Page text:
1. signal
2. motivate
3. ration (to divide/distribute)
What are the 2 types of individuals on the circular flow diagram?
1. businesses
2. households
What are the 2 types of markets on the circular flow diagram?
1. product market
2. resource market
What are the 2 types of flow on the circular flow diagram?
1. financial flow
2. real flow
What sets captitalism and socialism apart?
1. resources
2. decisions made
3. diagram
4. role of government
ceteris paribus
other-things-equal assumption; what economists use to construct their generalizations
Why is the concept of slope important in economics?
it reflects marginal changes
What does full production require?
both productive and allocative efficiency
productive efficiency
the production of any particular mix of goods and services in the least costly way
allocative efficiency
the least cost production of that particular mix of goods and services most wanted by society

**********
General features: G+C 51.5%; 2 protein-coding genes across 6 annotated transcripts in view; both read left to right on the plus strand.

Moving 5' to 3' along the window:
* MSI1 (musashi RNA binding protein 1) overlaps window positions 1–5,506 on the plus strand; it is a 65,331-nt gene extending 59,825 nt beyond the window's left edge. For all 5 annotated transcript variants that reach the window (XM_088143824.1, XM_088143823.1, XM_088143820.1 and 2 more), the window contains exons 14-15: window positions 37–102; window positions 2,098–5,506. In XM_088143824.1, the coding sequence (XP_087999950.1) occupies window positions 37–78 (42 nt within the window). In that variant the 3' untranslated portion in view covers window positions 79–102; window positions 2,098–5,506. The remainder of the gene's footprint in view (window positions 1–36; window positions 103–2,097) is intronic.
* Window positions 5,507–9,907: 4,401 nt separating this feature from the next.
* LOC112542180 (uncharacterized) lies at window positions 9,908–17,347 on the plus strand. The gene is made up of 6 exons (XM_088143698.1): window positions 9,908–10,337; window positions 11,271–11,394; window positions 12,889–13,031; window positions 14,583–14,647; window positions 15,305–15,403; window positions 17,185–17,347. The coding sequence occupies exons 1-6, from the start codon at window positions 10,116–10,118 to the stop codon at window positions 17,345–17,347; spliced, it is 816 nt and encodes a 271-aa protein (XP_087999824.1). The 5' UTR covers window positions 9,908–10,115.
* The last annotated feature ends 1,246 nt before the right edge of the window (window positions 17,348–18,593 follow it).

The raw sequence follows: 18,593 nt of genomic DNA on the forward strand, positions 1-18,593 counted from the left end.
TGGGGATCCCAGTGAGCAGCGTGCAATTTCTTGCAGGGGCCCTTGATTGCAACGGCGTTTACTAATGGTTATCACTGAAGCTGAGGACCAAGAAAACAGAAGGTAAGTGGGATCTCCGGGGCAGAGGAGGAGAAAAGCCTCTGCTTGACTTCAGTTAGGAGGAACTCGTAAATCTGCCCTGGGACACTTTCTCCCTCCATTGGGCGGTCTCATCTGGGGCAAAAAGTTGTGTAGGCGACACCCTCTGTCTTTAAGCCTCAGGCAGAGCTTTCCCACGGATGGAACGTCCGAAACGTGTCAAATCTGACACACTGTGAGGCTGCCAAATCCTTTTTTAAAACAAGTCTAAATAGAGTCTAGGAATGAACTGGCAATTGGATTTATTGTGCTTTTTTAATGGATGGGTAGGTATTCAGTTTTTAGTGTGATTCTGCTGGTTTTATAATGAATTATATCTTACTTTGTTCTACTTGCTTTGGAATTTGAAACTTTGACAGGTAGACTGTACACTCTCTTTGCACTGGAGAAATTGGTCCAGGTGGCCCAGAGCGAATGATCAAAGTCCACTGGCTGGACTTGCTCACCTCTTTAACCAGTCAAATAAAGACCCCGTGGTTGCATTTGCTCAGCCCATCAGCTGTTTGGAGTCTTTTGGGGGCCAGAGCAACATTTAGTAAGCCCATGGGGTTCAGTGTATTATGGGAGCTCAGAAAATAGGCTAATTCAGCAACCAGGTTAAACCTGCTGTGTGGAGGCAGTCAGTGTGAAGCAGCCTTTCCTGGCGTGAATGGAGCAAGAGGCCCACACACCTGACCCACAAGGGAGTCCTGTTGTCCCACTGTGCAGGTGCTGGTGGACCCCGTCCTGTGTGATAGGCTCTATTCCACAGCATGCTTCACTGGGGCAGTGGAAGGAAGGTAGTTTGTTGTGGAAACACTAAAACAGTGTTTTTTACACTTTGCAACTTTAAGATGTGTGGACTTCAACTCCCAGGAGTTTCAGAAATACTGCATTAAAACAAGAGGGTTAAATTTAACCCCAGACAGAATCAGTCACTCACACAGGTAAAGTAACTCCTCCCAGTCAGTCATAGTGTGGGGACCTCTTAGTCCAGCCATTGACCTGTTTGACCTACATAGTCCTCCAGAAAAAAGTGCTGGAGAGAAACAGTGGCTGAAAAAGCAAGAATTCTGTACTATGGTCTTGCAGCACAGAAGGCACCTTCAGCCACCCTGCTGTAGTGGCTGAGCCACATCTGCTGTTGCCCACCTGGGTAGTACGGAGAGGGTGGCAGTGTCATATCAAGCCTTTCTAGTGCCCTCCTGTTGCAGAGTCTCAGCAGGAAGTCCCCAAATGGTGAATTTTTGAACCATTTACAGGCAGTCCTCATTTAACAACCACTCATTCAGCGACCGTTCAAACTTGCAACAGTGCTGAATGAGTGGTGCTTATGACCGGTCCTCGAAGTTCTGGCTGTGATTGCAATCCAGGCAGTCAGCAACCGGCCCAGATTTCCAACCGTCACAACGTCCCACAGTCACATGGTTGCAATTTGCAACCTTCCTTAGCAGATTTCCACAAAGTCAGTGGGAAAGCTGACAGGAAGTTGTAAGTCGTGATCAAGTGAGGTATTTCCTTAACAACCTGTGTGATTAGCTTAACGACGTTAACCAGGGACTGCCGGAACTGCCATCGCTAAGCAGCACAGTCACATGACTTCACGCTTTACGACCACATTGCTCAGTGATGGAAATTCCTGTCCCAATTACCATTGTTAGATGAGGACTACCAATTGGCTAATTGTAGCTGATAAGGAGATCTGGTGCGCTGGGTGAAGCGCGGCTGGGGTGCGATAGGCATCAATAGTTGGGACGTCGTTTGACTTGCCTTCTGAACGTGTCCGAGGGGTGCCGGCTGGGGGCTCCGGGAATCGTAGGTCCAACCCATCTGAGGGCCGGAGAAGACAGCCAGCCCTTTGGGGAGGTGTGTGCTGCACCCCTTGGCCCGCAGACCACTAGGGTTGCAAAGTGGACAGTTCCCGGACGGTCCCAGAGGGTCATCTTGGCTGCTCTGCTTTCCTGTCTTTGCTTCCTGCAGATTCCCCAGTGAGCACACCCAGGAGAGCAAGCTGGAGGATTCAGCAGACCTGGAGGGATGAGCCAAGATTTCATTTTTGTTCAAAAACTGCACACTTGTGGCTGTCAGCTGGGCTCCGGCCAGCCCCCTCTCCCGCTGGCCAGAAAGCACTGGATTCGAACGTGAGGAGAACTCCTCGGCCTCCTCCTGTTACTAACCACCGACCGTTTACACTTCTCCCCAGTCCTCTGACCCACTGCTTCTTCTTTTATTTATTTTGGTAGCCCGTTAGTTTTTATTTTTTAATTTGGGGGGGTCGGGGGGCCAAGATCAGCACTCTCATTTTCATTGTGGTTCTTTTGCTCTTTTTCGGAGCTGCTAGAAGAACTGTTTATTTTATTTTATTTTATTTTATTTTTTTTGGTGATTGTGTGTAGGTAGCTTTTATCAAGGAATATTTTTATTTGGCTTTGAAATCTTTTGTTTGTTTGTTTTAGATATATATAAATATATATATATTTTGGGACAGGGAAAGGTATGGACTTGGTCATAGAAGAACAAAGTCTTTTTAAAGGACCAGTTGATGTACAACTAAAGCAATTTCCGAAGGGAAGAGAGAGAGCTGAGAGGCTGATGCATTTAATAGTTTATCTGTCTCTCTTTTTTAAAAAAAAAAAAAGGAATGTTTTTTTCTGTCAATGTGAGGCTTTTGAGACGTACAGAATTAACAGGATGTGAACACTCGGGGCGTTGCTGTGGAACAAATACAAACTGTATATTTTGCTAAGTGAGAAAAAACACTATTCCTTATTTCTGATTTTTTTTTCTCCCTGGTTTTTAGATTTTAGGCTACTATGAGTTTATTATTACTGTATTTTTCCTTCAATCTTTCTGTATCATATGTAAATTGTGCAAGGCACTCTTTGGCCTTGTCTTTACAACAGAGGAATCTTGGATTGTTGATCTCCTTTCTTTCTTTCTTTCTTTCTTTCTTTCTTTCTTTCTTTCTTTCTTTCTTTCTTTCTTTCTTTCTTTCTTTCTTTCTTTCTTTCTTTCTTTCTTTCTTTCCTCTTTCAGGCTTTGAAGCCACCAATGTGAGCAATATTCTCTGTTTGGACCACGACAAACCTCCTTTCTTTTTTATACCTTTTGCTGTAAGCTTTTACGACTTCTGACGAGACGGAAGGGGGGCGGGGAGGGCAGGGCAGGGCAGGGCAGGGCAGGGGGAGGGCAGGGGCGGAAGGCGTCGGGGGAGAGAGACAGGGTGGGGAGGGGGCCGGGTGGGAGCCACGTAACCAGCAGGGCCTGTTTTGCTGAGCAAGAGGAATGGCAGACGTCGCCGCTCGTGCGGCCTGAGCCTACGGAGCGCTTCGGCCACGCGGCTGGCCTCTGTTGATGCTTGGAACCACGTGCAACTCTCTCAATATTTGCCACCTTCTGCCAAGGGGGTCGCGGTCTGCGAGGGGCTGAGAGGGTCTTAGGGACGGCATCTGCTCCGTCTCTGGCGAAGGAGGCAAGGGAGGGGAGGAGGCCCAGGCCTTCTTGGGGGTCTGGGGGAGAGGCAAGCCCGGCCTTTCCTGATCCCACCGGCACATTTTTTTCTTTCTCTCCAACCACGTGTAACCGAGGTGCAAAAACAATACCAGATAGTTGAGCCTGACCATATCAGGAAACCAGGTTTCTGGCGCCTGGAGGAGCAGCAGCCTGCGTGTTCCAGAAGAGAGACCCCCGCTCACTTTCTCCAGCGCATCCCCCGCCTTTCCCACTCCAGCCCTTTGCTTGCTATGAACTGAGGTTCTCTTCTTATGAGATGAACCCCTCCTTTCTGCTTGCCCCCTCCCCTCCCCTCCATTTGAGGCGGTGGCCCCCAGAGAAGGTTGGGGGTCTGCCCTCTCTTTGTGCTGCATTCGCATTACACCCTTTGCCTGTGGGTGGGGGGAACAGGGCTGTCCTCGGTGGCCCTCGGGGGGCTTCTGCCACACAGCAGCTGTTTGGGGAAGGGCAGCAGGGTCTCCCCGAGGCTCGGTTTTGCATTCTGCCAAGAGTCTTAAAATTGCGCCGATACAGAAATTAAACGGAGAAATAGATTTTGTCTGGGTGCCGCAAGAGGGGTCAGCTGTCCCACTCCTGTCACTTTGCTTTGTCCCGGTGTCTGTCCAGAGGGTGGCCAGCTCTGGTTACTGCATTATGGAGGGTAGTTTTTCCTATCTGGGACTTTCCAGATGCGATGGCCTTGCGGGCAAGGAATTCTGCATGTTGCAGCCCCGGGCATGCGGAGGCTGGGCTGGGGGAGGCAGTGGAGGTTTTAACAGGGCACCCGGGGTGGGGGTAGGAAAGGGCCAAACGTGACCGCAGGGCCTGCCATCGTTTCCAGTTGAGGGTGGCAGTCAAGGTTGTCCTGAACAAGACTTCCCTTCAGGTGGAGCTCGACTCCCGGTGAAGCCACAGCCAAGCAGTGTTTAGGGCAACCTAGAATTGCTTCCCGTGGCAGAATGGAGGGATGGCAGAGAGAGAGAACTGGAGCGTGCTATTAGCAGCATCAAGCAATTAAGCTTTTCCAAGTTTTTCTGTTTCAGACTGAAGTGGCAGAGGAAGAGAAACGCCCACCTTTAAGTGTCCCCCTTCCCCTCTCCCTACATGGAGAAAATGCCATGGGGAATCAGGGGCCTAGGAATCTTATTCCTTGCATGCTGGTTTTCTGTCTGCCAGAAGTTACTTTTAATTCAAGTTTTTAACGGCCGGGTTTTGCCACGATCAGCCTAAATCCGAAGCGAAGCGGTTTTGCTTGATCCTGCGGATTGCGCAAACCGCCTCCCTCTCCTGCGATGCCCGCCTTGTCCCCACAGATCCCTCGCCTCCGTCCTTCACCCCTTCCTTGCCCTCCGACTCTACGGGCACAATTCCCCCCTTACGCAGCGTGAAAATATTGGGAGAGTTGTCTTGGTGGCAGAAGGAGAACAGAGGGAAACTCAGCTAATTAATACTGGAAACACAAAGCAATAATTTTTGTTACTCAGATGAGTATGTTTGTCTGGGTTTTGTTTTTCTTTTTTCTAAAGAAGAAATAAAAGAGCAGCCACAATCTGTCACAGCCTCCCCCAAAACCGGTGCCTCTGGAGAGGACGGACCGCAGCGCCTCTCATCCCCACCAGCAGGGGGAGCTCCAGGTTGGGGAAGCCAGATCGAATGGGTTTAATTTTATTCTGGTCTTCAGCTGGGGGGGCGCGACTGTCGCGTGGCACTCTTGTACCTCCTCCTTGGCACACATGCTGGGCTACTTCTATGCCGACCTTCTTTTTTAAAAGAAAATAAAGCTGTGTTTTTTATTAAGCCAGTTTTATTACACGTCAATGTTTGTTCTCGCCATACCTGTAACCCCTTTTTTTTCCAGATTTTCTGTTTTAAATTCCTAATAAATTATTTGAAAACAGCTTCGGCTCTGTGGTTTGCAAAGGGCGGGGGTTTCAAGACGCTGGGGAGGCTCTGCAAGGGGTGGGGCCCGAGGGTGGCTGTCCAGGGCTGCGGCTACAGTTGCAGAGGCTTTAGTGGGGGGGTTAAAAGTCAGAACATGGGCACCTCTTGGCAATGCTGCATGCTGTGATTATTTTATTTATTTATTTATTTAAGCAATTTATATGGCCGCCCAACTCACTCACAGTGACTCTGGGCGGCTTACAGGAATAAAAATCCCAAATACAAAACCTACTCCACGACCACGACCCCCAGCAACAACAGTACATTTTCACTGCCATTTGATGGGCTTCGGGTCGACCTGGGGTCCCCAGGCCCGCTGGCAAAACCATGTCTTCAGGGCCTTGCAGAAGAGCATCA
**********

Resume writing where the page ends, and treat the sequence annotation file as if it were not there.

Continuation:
What are the assumptions related to the PPC?
1. full employment and productive efficiency
2. fixed resources
3. fixed technology
4. 2 goods
consumer goods
products that satisfy our wants directly
capital goods
products that satisfy our wants indirectly by making possible more efficient production of consumer goods
marginal
extra
When would economic growth occur?
when there is an increase in supplies of resources, improvements in resource quality, and technological advances.
pure capitalism/laissez-faire
government's role would be limited to protecting private property and establishing an enviroment appropriate to the operation of the market system
In the U.S.' capitalism, government is involved in what ways?
it provides rules for economic activity, promotes economic stability and growth, provides certain goods and services that would otherwise be underproduced, or not produced at all, and modifies the distribution of income